Removing Value From Array With No Gaps

How do I remove values from an array with no gaps?

1 Like

If you know the index of the item you want to remove, you can use table.remove(table, index). This automatically shifts down all other items. But only works if your indexes are numerical.

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But what if theres multiple of that index? Then it won’t guarantee to get all of them.

Indexes are unique. If you’re talking about values, those are not guarenteed to be unique (on it’s own).

local function removeValuesFromArray(array, value)
	for i = #array, 1, -1 do
		if array[i] == value then
			table.remove(array, i)
		end
	end
end

local myArray = {1, 6, 2, 8, 4, 8, 3, 8, 2}
removeValuesFromArray(myArray, 8)
print(table.concat(myArray, ", ")) --> 1, 6, 2, 4, 3, 2
11 Likes

Yeah, im talking about values.

The only way i can see as a solution is iterating thru all of them and setting them to nil and then doing another loop to input it into a new table to remove the gaps

If your list of values is small, or if you’re not running the search that often, then that method is just fine.

Edit: didn’t read your last post carefully. table.remove won’t create any gaps or anything—it closes the “gap” when it removes an element, so you don’t have to worry about the table having gaps or anything. Osyris’s method should work fine.

This may be a xy problem, if you disagree please tell me. I’m not trying to answer the question, but to solve a possible problem you’re experiencing.
If the order of the values doesn’t matter, you should better go off with dictionaries. Since there can only be one key per value, you could map the data of your array as keys, take this example from wiki:

local playerScores = {
	[game.Players.Telamon] = "Over 9000!",  
	[game.Players.Roblox] = 1337,
	[game.Players.Sorcus] = Enum.DialogTone.Enemy
}

You don’t need to iterate over the table to check if Roblox already has a score, because it’s being used as a key. We can better help you if you tell us why you would want to remove values from arrays without “gaps”.

What happens if it’s a large table and you dont wanna any gaps and you dont want to use table remove?

since using table.remove can shift the list down and skipping some elements that should be removed when iterating thru all at once

In that case, if the order of the elements doesn’t matter, you could do the following: swap the deleted element with the last value in the table, then call table.remove(t) without passing an index, which deletes the last value. That way you won’t have to shift all the elements.

That wouldn’t work because, what happens if the last value of the table also needs to be removed. Swapping it would skip it over.

For example, trying to remove “1” from the a table:

local function QuickRemove(tbl, index)
	local size = #tbl
	tbl[index] = tbl[size]
	tbl[size] = nil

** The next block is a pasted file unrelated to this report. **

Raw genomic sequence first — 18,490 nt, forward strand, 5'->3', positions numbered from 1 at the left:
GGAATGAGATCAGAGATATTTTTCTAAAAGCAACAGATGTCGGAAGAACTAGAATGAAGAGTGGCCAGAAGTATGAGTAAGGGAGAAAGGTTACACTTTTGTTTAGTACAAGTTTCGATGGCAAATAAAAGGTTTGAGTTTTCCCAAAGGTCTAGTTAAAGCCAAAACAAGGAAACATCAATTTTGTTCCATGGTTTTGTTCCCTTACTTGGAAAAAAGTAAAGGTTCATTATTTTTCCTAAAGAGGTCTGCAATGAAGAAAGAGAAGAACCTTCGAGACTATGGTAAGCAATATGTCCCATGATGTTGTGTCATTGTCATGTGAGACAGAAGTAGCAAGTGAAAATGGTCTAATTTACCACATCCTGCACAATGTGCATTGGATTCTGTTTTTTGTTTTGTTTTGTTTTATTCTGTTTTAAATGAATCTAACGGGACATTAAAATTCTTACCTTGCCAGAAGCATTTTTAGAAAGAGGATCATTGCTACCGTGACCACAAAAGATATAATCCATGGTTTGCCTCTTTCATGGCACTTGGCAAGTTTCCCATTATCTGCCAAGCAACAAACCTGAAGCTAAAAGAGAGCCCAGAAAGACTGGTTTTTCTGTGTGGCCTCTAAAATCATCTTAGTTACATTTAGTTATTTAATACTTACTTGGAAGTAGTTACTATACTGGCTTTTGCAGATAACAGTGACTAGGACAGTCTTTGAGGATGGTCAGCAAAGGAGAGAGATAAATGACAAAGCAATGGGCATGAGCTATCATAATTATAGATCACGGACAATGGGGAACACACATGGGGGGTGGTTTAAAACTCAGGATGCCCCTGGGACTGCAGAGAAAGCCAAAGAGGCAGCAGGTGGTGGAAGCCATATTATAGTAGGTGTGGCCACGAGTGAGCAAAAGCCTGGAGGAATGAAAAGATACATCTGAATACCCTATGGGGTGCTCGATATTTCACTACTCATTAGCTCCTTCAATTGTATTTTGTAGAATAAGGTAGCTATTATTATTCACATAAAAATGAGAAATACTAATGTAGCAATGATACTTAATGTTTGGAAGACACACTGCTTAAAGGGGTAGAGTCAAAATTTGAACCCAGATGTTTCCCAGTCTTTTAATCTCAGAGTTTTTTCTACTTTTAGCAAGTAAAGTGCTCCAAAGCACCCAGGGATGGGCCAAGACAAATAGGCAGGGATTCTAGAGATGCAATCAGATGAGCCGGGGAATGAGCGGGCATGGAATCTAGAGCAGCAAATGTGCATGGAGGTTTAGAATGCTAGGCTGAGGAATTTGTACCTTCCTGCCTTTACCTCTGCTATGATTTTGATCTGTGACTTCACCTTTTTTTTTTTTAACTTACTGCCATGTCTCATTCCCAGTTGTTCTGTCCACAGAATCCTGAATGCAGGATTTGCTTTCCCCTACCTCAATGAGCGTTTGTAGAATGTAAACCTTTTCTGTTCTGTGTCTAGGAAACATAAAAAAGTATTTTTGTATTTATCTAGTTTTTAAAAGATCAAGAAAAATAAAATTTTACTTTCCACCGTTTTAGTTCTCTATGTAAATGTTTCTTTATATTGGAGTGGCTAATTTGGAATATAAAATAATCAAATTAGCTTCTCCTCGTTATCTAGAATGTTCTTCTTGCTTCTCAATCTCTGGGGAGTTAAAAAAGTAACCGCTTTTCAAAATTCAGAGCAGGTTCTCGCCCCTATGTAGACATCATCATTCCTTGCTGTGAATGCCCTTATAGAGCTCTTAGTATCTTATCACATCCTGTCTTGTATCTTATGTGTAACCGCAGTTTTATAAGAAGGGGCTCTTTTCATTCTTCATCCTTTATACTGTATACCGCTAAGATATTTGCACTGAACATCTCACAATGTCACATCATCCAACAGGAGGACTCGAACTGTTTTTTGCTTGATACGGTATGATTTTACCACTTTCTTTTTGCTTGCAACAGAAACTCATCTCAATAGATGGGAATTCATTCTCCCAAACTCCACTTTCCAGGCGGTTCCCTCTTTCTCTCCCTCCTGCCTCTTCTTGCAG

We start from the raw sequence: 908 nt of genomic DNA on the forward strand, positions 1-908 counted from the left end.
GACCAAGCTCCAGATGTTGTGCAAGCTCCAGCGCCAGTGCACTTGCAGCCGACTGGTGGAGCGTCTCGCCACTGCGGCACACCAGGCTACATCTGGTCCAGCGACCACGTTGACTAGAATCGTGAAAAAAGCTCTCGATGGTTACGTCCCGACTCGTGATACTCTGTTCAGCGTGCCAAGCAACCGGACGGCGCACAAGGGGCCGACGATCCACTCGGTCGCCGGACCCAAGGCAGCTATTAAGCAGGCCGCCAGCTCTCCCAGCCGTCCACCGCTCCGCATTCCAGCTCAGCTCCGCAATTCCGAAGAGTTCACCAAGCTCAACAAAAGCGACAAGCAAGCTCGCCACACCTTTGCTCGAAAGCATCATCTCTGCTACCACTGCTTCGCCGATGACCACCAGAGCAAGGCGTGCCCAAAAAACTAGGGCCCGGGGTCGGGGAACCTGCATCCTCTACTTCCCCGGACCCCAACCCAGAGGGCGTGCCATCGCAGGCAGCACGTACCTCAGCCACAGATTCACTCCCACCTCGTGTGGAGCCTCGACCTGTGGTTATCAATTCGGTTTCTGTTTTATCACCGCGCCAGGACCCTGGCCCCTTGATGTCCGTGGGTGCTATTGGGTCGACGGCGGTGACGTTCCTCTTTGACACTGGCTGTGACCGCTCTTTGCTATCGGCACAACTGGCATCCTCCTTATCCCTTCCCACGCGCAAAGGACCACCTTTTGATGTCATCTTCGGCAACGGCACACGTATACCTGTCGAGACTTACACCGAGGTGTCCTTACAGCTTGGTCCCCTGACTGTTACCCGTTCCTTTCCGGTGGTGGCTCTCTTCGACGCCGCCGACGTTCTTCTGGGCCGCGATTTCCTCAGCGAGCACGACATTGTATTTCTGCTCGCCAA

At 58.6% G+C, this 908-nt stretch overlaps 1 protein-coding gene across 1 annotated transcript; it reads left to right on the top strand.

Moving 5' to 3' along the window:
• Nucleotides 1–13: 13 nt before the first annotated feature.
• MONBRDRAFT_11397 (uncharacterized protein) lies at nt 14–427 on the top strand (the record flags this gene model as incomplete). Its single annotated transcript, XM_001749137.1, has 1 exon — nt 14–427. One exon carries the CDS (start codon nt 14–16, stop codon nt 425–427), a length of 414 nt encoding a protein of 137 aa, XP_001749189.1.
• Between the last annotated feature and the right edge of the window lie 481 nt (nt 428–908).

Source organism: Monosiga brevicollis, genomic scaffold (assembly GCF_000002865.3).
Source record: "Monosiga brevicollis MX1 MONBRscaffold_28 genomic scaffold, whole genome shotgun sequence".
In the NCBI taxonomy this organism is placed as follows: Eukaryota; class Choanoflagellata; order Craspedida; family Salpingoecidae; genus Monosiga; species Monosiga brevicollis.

end

local Table = {1, 1, 7, 3, 2, 1}

for i, v in pairs(Table) do
	if v == 1 then
		QuickRemove(Table,i)
	end
end

print(table.concat(Table, ", ")) --> 1, 2, 7, 3

Then you can just check if i == #Table-1, in which case you just call table.remove(Table).
Or, even better, iterate from 1 to #Table-1, then leave the last element as an edge case.

EDIT: Actually, you’re right, it’s not quite as simple as I laid it out. It’s still fairly simple, though.

Here’s my implementation:

local t = {1,1,7,3,2,1}
local Value = 1
do
    local i,n = 1,#t
    local remove = table.remove
    while i<n do
        while t[i]==Value do
            t[i]= t[n]
            remove(t)
            n = n-1
        end
        i = i+1
    end
    print(table.concat(t,', '))
end

The only way i can see as a solution is iterating thru all of them and setting them to nil and then doing another loop to input it into a new table to remove the gaps -Earlier Post

Which way would be more efficient for large tables, yours or mine? Both ways requires iterating thru all the values tho.

All I wanted to show is that you don’t have to create a new table to do what you’re asking. It can all be done in-place.

I don’t think you can get much faster than the code I posted, unless you store the data differently (e.g. a LinkedList). But then you have to make tradeoffs for things like indexing time and memory usage, which arrays are great at doing.

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Good, because I wasn’t a big fan of creating a whole new table neither. :stuck_out_tongue:

this works too:

local Table = = {1,1,7,3,2,1}
local i = 1

while i <= #Table do
    if Table[i] == 1 then
        table.remove(Table, i)
    else
        i = i + 1
    end
end

print(table.concat(Table, ", "))

Similar to yours.

I thought we just established that table.remove(t,i) would be inefficient, since it shifts all the elements. That will make it run much much slower.

Although, unless you’re dealing with arrays of 1000 elements or more on a frame-by-frame basis, the increase in speed probably won’t matter.

Don’t forget to add a wait for your PC might Explode!!


You can Mix an Array with a Dictionary, the only draw back is that you can’t send the Full Table with a RemoteObj but you can just Separate the Table and then Re-Combine them later so it’s just Extra work.

local Array_Dictionary = {

'Johny',

Johny = true,

'Marry',

['Marry'] = 5,

}

Array_Dictionary[3] = 'Roblox'

Array_Dictionary.Roblox = {}

for i , v in pairs(Array_Dictionary) do

print(i,v)

end

--[[

Output --&gt;&gt;

1 Johny

2 Marry

3 Roblox

Roblox table: 2E12F52C

Johny true

Marry 5

--]]

Array_Dictionary[Array_Dictionary[1]] = nil

table.remove(Array_Dictionary,1)

for i , v in pairs(Array_Dictionary) do

print(i,v)

end

--[[

Output --&gt;&gt;

1 Marry

2 Roblox

Roblox table: 2D5492E4

Marry 5

--]]

A Lesson About Tables